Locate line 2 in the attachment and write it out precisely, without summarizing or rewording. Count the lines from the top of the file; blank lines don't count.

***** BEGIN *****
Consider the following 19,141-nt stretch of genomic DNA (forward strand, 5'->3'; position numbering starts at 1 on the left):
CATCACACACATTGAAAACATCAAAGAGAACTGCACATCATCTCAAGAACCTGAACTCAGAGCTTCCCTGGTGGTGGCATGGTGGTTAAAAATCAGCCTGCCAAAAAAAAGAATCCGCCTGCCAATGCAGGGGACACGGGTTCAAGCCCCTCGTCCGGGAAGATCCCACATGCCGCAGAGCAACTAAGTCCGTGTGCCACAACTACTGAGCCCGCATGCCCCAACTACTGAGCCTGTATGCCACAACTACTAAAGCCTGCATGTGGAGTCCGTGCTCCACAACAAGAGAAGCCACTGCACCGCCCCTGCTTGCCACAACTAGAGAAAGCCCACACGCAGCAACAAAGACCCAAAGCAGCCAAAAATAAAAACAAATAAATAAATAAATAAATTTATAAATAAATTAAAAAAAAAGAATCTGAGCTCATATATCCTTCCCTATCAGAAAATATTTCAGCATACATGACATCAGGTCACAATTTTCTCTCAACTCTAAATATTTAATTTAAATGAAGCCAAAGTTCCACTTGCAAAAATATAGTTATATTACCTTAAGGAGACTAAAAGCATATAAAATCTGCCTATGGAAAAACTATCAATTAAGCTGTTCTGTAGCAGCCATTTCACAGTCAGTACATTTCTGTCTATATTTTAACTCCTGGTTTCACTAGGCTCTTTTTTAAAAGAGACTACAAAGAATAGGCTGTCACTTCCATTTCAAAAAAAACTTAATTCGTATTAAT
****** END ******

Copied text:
CATCACACACATTGAAAACATCAAAGAGAACTGCACATCATCTCAAGAACCTGAACTCAGAGCTTCCCTGGTGGTGGCATGGTGGTTAAAAATCAGCCTGCCAAAAAAAAGAATCCGCCTGCCAATGCAGGGGACACGGGTTCAAGCCCCTCGTCCGGGAAGATCCCACATGCCGCAGAGCAACTAAGTCCGTGTGCCACAACTACTGAGCCCGCATGCCCCAACTACTGAGCCTGTATGCCACAACTACTAAAGCCTGCATGTGGAGTCCGTGCTCCACAACAAGAGAAGCCACTGCACCGCCCCTGCTTGCCACAACTAGAGAAAGCCCACACGCAGCAACAAAGACCCAAAGCAGCCAAAAATAAAAACAAATAAATAAATAAATAAATTTATAAATAAATTAAAAAAAAAGAATCTGAGCTCATATATCCTTCCCTATCAGAAAATATTTCAGCATACATGACATCAGGTCACAATTTTCTCTCAACTCTAAATATTTAATTTAAATGAAGCCAAAGTTCCACTTGCAAAAATATAGTTATATTACCTTAAGGAGACTAAAAGCATATAAAATCTGCCTATGGAAAAACTATCAATTAAGCTGTTCTGTAGCAGCCATTTCACAGTCAGTACATTTCTGTCTATATTTTAACTCCTGGTTTCACTAGGCTCTTTTTTAAAAGAGACTACAAAGAATAGGCTGTCACTTCCATTTCAAAAAAAACTTAATTCGTATTAAT